Monitoring of Historical Surfaces using Shearography and Structured Light Scanning

Content and aims

The 14th century choir screen paintings in Cologne Cathedral are considered fragile and endangered. Problems arise from the hygroscopic preservatives used in the 20th century and the climatic situation in the cathedral. With a strongly fluctuating relative humidity above 60 % in combination with fluctuating temperatures, damaging processes are unavoidable.

As a basis for planned conservation measures, monitoring for the analysis and monitoring of the endangered historic surfaces on the choir screens, consisting of a novel combination of two non-destructive testing methods NDTs (Shearography and Structured Light Scanning), was carried out.



Shearography (Digital Speckle Shearing Interferometry) is a laser optical micrometer technique that uses light as a scale for determining surface topographic changes. In a controlled double exposure process, with shifted ("sheared") images, surface measurements are compared after brief stimulation with vacuum, sound waves or temperature. Here, the degree of deformation or elongation of materials and layers, by interferometric methods, can be visualized and determined. For investigations of the choir screen paintings, thermal stimulation of a maximum of 2° K was used as part of the measurements. Shearography is best suited to detect cracks, voids and material differences. During the project, the ISIS 1100 shearography system from Steinbichler was used in conjunction with halogen lamps for thermal stimulation.

Structured Light Scanning

In addition, three-dimensional and high-resolution documentation of the surface topography was carried out by means of structured light scanning. A Comet L3D with a 45 mm measuring field from Steinbichler was used for this purpose. This high-resolution macro measuring field enables surface documentation with a point spacing of up to 18 μm. However, a single measurement only covers an area of approx. 5 x 5 cm. For the documentation of larger areas, such as the monitoring surfaces on the St. Peter's choir screen painting, several individual scans were combined with an overlap of more than 50%. By repeatedly measuring the same area after a longer period of time and then overlaying the surface reliefs, changes such as movements, application or material loss can be specifically recorded and visualized.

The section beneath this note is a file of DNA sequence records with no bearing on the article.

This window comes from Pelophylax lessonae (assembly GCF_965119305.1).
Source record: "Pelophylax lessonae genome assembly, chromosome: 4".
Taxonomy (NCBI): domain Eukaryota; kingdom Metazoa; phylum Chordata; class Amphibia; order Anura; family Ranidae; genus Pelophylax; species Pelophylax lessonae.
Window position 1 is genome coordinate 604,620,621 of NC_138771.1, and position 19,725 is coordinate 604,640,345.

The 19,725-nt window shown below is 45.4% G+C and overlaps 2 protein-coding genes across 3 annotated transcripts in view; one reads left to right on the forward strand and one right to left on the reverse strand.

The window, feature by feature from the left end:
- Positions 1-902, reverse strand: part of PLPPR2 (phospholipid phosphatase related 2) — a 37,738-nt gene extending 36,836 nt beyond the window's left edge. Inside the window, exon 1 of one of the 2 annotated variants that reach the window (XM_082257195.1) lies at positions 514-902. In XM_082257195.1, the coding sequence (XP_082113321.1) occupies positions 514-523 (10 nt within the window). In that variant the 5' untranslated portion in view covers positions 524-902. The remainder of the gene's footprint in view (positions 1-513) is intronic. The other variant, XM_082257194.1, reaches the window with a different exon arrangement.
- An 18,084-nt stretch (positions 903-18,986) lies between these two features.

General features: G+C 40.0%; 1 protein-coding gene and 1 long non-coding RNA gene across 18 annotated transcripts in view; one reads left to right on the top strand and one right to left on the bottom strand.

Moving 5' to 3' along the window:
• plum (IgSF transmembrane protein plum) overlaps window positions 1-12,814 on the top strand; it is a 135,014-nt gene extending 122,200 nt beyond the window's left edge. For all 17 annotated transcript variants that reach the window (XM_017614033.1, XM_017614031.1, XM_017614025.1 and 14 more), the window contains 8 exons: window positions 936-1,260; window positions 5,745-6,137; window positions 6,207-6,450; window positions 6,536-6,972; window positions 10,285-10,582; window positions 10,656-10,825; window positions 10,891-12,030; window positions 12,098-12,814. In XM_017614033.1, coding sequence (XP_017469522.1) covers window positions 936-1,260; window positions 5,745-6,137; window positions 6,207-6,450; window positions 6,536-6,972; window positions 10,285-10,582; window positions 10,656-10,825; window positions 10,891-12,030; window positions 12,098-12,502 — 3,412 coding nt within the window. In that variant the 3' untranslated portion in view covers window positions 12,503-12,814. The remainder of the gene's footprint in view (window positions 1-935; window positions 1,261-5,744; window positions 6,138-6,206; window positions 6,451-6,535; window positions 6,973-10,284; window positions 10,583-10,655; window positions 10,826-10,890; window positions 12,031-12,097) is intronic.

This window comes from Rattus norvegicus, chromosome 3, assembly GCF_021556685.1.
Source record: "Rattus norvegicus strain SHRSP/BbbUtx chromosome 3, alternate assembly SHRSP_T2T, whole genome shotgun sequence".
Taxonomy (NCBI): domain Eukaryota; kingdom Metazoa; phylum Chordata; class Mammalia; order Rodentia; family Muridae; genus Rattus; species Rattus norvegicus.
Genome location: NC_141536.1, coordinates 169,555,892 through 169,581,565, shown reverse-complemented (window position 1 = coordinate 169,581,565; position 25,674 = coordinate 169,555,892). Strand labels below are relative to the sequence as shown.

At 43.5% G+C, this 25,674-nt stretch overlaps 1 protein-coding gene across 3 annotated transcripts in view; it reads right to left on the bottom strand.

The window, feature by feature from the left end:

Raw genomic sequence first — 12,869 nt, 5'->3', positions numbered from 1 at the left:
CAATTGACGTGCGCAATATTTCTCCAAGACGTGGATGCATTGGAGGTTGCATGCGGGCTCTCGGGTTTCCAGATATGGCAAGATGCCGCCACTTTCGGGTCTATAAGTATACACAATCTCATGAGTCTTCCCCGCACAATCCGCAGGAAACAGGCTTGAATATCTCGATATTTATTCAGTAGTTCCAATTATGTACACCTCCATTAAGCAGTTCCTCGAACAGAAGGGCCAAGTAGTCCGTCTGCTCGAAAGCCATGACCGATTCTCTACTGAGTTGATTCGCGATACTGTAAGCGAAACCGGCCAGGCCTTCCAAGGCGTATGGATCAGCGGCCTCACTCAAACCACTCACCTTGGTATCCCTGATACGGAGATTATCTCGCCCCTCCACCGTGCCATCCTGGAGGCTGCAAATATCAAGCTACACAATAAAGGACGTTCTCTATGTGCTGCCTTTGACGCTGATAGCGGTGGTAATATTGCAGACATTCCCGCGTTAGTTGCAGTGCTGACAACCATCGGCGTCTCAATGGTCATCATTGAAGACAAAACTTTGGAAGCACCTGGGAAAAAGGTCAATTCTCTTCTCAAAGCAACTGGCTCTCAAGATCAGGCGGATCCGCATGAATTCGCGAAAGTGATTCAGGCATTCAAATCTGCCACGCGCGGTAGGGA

Combination of methods

The complementary application of shearography, structured light scanning and photo documentation for monitoring endangered wall paintings showed unexpectedly good and reliable results. Thus, in addition to the detailed documentation of the overall condition of the paintings, it was also possible to detect conservation measures such as the consolidation of individual layers of paint down to a depth of about 4 mm.

For this purpose, the general documentation of the condition was carried out by means of color photography. In this way, damage can be quickly and easily determined and localized, and monitoring areas can then be specifically selected for use with the other measuring techniques. Using 3D surface comparisons, changes and movements in the paintings can be recorded and precisely measured over a longer period of time. This technique also provides clear indications of the extent and direction of movements. For example, the lifting and lowering of paint clods or, for example, a loss of material. However, with Structured Light Scanning it is not possible to look beneath the historical surfaces. This is where the enormous advantage of shearography is found. The short thermal stimulation of the surface allows not only the differentiation of active, inactive or even stabilized cracks, but also the detection of voids in depths up to 4 mm. However, the direction or extent of movement cannot be determined metrically using shearography.

As the example of the tempera painting of the St. Peter's choir screen at Cologne Cathedral shows, the combination of these NDTs offers great potential for non-destructive and non-contact documentation and monitoring of historic surfaces. In future projects of the KDWT, this combination of methods will be further tested and optimized in order to specifically investigate the weathering behavior of historical composite materials.

Current publication

Rahrig, Max / Lang, Desireé / Hoepner, Sophie / Drewello, Rainer / Füssenich, Peter: High Resolution Monitoring of Historical Surfaces by using Shearography and Structured Light Scanning, 3D Imaging in Cultural Heritage Conference, The British Museum, London 09.-10.11.2017 (Posterpräsentation).


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